When I was 15 years old, I stopped eating. It started with ‘no food after 6pm’ and as the kilograms began to drop off my body I started getting positive feedback: “you’re looking good!” and “have you lost weight?”. The boys at school suddenly became interested in me and I got better at sport. 

So, I started skipping breakfast and throwing my lunch in the bin. My best friend said I looked like a shadow of myself. I stopped getting my periods; I bruised really easily. I could see the concerned looks on peoples’ faces but all I could see were the fat bits on my body. Looking back I can see it was just excess skin. 

I was still getting the top grades at school and the boys were still after me so I started throwing up as well. 

Eventually I told my mother and cried and cried and cried. That was the beginning of my many years of healing and I know that I’m still not 100% and I don’t think that I ever will be. 

Seeing unrealistic portrayals of the female form in fashion definitely didn’t help my situation. The fashion industry is notorious for creating environments that propagate self-destructive eating behaviour and for many young, vulnerable people this may be the trigger to a disorder.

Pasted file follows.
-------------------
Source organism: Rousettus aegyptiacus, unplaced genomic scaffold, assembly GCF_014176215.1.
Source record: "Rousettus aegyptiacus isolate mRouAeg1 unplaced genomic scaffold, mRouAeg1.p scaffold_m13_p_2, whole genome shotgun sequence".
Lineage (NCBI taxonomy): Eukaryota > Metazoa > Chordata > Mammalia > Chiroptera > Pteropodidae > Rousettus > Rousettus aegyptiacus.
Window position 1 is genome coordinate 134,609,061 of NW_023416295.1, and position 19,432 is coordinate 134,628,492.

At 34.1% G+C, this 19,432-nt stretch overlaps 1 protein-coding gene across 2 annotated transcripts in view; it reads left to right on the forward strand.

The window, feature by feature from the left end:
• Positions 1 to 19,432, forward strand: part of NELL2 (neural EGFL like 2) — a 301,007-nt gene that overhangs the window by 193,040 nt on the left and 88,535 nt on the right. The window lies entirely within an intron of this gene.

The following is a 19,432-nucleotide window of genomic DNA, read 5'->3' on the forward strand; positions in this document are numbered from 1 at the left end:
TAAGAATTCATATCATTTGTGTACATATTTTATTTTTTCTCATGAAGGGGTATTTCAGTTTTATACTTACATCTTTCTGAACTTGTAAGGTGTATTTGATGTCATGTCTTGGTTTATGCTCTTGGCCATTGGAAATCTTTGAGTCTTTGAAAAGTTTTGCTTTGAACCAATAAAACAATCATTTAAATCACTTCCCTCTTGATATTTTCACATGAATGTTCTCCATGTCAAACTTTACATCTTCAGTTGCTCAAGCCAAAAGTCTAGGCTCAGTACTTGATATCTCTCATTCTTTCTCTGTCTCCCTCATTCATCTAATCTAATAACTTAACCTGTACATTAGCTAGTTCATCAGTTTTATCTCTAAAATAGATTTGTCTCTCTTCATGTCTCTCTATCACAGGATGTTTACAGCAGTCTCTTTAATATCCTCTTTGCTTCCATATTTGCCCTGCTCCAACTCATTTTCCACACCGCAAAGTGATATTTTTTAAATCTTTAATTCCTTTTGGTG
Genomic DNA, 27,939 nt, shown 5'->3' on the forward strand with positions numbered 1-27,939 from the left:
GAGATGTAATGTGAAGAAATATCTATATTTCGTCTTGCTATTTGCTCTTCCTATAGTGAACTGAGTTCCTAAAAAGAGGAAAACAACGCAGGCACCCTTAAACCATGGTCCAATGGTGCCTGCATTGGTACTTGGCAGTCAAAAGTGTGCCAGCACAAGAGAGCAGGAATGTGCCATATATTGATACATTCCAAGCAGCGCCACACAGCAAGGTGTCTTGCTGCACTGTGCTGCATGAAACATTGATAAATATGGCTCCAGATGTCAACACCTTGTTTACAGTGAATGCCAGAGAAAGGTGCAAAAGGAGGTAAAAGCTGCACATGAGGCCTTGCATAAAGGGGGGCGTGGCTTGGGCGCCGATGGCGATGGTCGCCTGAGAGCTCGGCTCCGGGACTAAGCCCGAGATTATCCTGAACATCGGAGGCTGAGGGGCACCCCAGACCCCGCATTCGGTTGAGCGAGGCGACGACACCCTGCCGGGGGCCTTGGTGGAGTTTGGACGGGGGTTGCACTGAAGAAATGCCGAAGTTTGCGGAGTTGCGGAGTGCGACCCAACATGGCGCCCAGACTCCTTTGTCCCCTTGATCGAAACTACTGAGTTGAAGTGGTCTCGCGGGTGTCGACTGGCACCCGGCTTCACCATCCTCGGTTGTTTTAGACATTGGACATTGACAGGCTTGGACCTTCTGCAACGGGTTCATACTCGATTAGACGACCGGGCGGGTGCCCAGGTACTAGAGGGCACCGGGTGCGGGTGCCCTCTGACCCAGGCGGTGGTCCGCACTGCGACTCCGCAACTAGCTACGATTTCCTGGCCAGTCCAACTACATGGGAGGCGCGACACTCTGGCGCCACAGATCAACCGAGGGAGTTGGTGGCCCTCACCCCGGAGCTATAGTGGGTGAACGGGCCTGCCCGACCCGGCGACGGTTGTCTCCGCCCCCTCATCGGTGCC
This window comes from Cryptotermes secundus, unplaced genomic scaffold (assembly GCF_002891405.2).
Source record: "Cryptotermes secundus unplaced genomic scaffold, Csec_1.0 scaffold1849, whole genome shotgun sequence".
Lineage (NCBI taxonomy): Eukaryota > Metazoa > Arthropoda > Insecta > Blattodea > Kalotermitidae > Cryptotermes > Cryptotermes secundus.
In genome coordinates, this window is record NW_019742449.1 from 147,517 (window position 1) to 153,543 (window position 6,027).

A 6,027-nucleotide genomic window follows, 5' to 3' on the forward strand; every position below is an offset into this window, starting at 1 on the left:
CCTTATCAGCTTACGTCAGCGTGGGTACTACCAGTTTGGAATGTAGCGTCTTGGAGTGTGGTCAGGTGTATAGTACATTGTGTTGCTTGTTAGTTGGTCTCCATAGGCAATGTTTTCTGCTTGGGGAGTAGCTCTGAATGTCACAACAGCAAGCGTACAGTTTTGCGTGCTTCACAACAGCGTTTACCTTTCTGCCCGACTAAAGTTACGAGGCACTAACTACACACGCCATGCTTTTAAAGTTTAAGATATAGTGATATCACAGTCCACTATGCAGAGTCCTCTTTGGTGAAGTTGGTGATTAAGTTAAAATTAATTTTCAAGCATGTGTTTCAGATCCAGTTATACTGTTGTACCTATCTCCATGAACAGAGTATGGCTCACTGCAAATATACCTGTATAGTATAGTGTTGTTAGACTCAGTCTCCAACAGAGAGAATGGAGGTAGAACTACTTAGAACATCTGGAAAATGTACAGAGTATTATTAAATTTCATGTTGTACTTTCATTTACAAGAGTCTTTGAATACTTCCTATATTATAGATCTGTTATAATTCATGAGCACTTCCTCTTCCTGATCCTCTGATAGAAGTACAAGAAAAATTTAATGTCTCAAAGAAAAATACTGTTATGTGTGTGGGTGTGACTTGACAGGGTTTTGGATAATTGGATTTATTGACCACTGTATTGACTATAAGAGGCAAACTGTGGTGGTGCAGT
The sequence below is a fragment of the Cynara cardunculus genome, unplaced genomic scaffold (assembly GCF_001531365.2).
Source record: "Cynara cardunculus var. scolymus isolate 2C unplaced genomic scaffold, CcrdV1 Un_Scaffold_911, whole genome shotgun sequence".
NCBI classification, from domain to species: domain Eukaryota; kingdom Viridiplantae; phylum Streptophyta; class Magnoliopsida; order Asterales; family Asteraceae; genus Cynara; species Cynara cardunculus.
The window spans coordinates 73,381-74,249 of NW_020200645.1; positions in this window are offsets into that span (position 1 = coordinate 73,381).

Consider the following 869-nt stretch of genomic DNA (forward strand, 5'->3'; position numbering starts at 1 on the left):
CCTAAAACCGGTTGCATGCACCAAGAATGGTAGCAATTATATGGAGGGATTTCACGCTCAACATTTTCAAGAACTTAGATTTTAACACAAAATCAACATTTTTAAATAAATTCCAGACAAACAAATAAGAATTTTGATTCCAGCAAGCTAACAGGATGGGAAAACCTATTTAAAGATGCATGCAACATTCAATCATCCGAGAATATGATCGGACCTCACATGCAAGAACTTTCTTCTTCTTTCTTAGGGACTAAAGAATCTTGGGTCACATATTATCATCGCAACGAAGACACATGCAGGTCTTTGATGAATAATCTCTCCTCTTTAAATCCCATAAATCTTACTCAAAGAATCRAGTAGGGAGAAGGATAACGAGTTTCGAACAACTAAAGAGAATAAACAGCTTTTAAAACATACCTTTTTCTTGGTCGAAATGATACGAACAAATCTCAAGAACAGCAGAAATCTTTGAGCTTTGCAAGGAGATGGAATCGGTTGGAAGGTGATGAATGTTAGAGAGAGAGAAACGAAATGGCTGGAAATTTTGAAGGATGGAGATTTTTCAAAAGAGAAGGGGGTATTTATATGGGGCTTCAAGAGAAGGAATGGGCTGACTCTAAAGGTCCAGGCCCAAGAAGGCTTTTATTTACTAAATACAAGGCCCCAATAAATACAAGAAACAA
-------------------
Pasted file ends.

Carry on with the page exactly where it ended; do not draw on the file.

Eating disorders range widely and are classified in the DSM V which is a diagnostic tool used by psychiatrists. What may seem like normal behaviour in the context of the fashion industry may in fact be seen as pathological in every day society. Eating Disorders Victoria describes risk factors for disordered eating including:

  • Binge eating
  • Dieting
  • Skipping meals regularly
  • Self-induced vomiting
  • Obsessive calorie counting
  • Self-worth based on body shape and weight

Self-worth based on body shape and weight is an important concept in the fashion industry context. Certain brands may only allow models of a specific BMI on their runways which drives disordered eating behaviours and attitudes. 

Some countries have taken this public health issue very seriously. Most recently France has followed the lead of countries such as Israel and introduced a law making it illegal for people to hire models with a BMI of < 18. Critics suggest that putting a number on it will not stop the illness and this is probably true but at least the government has identified that this is an important issue and is trying to do something about it. 

Nowadays, I take the lead from the French way of eating and I really enjoy my food. Being in the moment and mindful about my eating has really helped and I think that it is an important skill for everybody to learn. 

If you want more information about eating disorders and mindful eating go to: http://www.eatingdisorders.org.au/ or see your GP.